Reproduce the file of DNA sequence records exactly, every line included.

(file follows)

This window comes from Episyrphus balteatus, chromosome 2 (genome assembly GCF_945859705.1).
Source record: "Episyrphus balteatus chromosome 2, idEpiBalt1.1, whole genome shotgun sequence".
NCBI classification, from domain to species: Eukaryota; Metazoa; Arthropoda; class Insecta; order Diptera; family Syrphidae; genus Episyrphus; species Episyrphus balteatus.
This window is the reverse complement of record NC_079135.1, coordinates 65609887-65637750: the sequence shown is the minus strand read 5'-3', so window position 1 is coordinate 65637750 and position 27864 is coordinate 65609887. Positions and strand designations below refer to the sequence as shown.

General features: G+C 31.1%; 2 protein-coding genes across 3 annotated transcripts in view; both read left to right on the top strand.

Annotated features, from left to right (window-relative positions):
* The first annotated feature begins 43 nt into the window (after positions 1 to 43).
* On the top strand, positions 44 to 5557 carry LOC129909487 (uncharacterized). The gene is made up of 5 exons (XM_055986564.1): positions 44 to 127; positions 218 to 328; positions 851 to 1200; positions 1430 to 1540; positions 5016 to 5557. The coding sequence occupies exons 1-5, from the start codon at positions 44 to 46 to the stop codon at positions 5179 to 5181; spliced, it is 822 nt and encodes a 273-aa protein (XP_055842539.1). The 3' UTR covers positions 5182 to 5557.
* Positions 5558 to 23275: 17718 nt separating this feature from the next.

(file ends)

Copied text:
This window comes from Episyrphus balteatus, chromosome 2 (genome assembly GCF_945859705.1).
Source record: "Episyrphus balteatus chromosome 2, idEpiBalt1.1, whole genome shotgun sequence".
NCBI classification, from domain to species: Eukaryota; Metazoa; Arthropoda; class Insecta; order Diptera; family Syrphidae; genus Episyrphus; species Episyrphus balteatus.
This window is the reverse complement of record NC_079135.1, coordinates 65609887-65637750: the sequence shown is the minus strand read 5'-3', so window position 1 is coordinate 65637750 and position 27864 is coordinate 65609887. Positions and strand designations below refer to the sequence as shown.

General features: G+C 31.1%; 2 protein-coding genes across 3 annotated transcripts in view; both read left to right on the top strand.

Annotated features, from left to right (window-relative positions):
* The first annotated feature begins 43 nt into the window (after positions 1 to 43).
* On the top strand, positions 44 to 5557 carry LOC129909487 (uncharacterized). The gene is made up of 5 exons (XM_055986564.1): positions 44 to 127; positions 218 to 328; positions 851 to 1200; positions 1430 to 1540; positions 5016 to 5557. The coding sequence occupies exons 1-5, from the start codon at positions 44 to 46 to the stop codon at positions 5179 to 5181; spliced, it is 822 nt and encodes a 273-aa protein (XP_055842539.1). The 3' UTR covers positions 5182 to 5557.
* Positions 5558 to 23275: 17718 nt separating this feature from the next.